May Reads ǀ Books & Reading

Jess McGlynnJune 14, 2017

May is typically our busiest time of the year so I was surprised to find that I had managed to read so much this month.  I had obviously needed to escape a little more than unusual from the every day stuff!

I actually had a pretty good reading month too, enjoying most of what I picked up:-

I’ve mentioned a few times now about my re-read of the Harry Potter books and this is just a continuation of that.  I just have the final book to go now and I am really enjoying the re-read so far.  There are so many details which just can’t be included in the films which I had forgotten all about and it’s almost like reading them for the first time in many ways.

Half of a Yellow SunChimamanda Ngozi Adichie
This was my second Adichie book and I really enjoyed it, if enjoyed can be the right word.  It is about the war in Uganda in the late 60’s when Biafra was struggling for independence.  We follow five different characters in various stations of life and how they were affected both in the run up to the war and during the war.  There were parts of this story which were a little over dramatic and soap-opera like for me but it’s a period in history that I knew next to nothing about before picking up the book and for that reason alone, I think it was a very important read and one I’m glad I picked up.

WintersongS. Jae-Jones
This is a YA fantasy book which I picked up believing it was a re-telling of the much loved Labyrinth story.  I actually discovered after picking it up, that it was originally written as an adult fantasy but was changed and a lot of the more graphic content was cut out which was certainly interesting to know.  This is a very, very loose Labyrinth re-telling and I would say that if you are a big Labyrinth fan that you might want to go in knowing that it only takes its inspiration from the film in the vaguest sense.  

This was probably my least favourite read of the month; it was a little stilted and some of the interactions were very odd, particularly between the Goblin King and our protagonist Liesl which I think stems from the adjustments made to the book as above.  I also thought that the Goblin King was a little bit of a let-down.  I had imagined him as a much darker and mysterious character and he fell flat for me.  Don’t get me wrong, I will be picking up the second instalment as I am intrigued enough to see where the story goes and I am hoping the writing will develop into something a little more as the story continues.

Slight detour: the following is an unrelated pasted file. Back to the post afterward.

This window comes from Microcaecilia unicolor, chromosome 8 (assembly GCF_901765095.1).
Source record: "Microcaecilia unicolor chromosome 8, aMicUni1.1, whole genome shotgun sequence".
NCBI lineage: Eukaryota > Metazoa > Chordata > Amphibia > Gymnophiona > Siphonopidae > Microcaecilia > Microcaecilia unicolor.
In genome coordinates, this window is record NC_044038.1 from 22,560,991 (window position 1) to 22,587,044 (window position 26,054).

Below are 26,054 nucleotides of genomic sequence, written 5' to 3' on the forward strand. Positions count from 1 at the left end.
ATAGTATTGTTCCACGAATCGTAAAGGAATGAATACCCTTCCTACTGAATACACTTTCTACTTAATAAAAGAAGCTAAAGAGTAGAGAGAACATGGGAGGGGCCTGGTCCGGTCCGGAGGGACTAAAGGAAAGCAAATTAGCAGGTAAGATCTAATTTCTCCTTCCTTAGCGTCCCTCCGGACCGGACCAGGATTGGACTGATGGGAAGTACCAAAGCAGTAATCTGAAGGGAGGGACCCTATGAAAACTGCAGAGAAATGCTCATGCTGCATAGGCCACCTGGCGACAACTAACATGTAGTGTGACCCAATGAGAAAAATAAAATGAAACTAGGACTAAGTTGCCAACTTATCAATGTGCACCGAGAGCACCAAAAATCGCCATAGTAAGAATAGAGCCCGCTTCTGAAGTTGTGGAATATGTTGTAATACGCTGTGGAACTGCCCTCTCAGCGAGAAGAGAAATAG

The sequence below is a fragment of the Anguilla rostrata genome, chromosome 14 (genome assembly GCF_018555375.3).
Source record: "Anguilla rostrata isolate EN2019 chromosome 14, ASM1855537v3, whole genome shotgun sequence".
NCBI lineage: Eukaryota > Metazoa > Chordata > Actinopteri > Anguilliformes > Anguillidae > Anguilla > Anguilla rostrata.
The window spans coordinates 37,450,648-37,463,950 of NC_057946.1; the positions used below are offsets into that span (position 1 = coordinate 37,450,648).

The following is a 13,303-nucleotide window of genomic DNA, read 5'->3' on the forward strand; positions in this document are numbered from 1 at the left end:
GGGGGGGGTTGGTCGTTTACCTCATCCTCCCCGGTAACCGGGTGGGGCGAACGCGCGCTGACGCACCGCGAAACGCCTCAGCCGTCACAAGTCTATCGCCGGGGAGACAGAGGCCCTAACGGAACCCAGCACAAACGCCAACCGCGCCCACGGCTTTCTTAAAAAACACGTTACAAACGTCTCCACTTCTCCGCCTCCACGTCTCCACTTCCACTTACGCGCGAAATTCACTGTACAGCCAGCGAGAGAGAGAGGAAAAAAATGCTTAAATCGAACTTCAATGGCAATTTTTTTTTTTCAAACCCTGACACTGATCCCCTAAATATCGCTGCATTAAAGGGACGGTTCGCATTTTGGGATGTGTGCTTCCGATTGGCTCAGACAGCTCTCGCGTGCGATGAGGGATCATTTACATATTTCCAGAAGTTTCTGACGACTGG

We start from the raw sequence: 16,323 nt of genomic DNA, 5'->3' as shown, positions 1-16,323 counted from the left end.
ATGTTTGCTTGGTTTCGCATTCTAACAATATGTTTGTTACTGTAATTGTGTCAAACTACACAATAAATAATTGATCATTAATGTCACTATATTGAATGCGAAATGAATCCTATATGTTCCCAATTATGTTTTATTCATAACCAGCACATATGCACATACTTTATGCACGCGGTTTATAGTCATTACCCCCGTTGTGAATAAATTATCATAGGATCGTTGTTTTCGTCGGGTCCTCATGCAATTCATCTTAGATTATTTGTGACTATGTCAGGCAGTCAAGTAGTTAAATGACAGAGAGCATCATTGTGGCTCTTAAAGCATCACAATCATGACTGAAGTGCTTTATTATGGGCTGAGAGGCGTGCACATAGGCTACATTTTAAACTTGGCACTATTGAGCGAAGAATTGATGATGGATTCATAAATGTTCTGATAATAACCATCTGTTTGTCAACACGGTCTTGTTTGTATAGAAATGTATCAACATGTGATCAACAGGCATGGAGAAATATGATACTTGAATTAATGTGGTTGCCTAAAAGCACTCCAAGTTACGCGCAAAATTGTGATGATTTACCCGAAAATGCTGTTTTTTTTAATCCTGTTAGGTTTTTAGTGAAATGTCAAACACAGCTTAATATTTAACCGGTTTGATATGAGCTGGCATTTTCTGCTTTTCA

Wonder – R.J. Palacio
Then onto what was probably my absolute favourite read of the month: Wonder.  This is a middle-grade story about a young boy called August, who has a severe facial disfigurement.  This facial disfigurement has meant August has been home-schooled up until the book begins when he is about to join a mainstream school.  We read from many different perspectives in the book which I adored and I fell into this book so hard I read it in one sitting.  This is a story about friendship, acceptance, family, forgiveness and ultimately kindness.  I would highly, highly recommend it.

I read quite a few heavy books this month so The Hundred-Year-Old Man made a welcome change.  It was an amusing and enjoyable read literally about a Hundred-Year-Old man who climbs out of the window of the old people’s home on his 100th birthday and subsequently gets up to all kinds of high jinks.  We follow the present time and then the man’s past where he was supposedly involved in some of the world’s biggest political events.  There are some laugh out loud moments, some interesting political observations and although I feel it could have been shorter and was a little long-winded in places, this was very much a ‘does what it says on the tin’ type of book for me.

Seas of Snow – Kerensa Jennings
I was sent a copy of this book for review
This is a psychological-drama about a young girl called Gracie, who lives in the North East of England with her Mam.  Gracie’s life is thrown off course by the arrival of her mum’s brother, Joe.  Joe is a psychopath who begins a long torment of Gracie and her mother for many years.  Gracie finds relief through the discovery of poetry and her friendship with their neighbour, Billy.  There are definite trigger warnings in this book for domestic abuse, sexual abuse and child abuse and this is a very dark story.  However, the writing is also incredibly uplifting in places and Gracie’s friendship with Billy is very charming. 

Pacing was something of an issue for me, as you flick between past and present and read from a number of different points-of-view.  I also wasn’t a huge fan of the ending and I guessed the big ‘twist’ way before it was revealed but there was definitely something about the book which drew me in and kept me returning again and again.

Don’t forget you can purchase any of the books mentioned here using my affiliate links (it won’t cost you anything extra and it helps support my book buying habits!!):-

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Happy Reading!

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